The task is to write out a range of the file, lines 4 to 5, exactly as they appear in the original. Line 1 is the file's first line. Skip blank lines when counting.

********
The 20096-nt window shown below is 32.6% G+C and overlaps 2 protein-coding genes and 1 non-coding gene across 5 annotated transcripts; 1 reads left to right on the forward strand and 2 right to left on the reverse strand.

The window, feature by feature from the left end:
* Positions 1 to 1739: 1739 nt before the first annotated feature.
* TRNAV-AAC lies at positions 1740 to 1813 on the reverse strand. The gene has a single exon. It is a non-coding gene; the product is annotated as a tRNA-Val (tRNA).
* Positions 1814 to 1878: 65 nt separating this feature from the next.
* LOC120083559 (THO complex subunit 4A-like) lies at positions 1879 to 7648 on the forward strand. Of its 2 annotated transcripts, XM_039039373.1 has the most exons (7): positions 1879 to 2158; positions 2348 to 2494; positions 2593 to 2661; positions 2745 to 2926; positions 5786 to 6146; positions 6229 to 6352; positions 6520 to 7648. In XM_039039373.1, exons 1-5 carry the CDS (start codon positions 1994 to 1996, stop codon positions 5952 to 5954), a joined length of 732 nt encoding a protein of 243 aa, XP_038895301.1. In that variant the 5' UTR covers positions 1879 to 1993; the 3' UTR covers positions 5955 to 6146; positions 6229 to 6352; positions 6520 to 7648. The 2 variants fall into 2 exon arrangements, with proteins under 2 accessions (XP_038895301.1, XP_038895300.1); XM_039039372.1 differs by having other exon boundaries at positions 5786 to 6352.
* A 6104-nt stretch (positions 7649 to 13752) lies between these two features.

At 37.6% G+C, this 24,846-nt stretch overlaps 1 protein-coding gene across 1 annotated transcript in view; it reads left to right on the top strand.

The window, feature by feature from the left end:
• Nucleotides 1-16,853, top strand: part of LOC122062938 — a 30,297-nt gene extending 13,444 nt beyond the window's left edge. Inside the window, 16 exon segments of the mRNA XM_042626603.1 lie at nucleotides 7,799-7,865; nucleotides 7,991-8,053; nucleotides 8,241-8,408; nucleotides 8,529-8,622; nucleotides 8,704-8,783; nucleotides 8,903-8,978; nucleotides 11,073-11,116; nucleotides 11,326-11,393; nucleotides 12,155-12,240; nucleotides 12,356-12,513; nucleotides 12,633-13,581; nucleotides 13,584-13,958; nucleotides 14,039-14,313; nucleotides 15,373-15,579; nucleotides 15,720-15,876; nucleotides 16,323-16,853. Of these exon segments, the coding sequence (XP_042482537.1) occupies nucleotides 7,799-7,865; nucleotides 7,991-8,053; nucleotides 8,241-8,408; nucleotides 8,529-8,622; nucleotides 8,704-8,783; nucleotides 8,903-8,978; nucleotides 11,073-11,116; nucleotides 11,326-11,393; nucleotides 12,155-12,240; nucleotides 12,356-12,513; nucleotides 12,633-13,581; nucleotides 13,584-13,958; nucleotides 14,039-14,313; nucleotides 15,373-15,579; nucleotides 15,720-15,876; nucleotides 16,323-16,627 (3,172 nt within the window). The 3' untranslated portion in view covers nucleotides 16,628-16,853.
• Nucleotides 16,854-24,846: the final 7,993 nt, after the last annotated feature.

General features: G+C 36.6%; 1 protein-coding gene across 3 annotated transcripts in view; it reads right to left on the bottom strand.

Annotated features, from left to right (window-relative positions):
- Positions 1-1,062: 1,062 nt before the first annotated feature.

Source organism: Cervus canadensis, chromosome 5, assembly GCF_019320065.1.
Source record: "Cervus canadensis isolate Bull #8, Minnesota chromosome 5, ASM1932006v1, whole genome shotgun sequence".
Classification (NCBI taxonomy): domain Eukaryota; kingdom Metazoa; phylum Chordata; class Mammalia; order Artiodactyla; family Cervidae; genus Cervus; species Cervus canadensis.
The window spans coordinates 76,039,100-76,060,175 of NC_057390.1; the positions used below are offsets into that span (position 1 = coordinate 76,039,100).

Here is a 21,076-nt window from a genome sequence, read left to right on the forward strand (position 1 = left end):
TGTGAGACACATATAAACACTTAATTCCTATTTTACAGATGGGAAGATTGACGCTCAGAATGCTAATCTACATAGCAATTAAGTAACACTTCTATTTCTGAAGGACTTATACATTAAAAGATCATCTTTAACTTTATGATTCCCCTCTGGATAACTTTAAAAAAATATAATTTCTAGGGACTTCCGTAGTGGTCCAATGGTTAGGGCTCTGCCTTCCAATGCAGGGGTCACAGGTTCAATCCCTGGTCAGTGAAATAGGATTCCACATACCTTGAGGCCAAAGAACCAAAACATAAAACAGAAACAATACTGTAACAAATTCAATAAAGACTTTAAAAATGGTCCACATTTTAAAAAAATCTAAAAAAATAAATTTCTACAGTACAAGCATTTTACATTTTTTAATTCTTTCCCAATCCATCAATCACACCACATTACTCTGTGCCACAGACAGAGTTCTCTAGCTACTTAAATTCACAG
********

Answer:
* TRNAV-AAC lies at positions 1740 to 1813 on the reverse strand. The gene has a single exon. It is a non-coding gene; the product is annotated as a tRNA-Val (tRNA).
* Positions 1814 to 1878: 65 nt separating this feature from the next.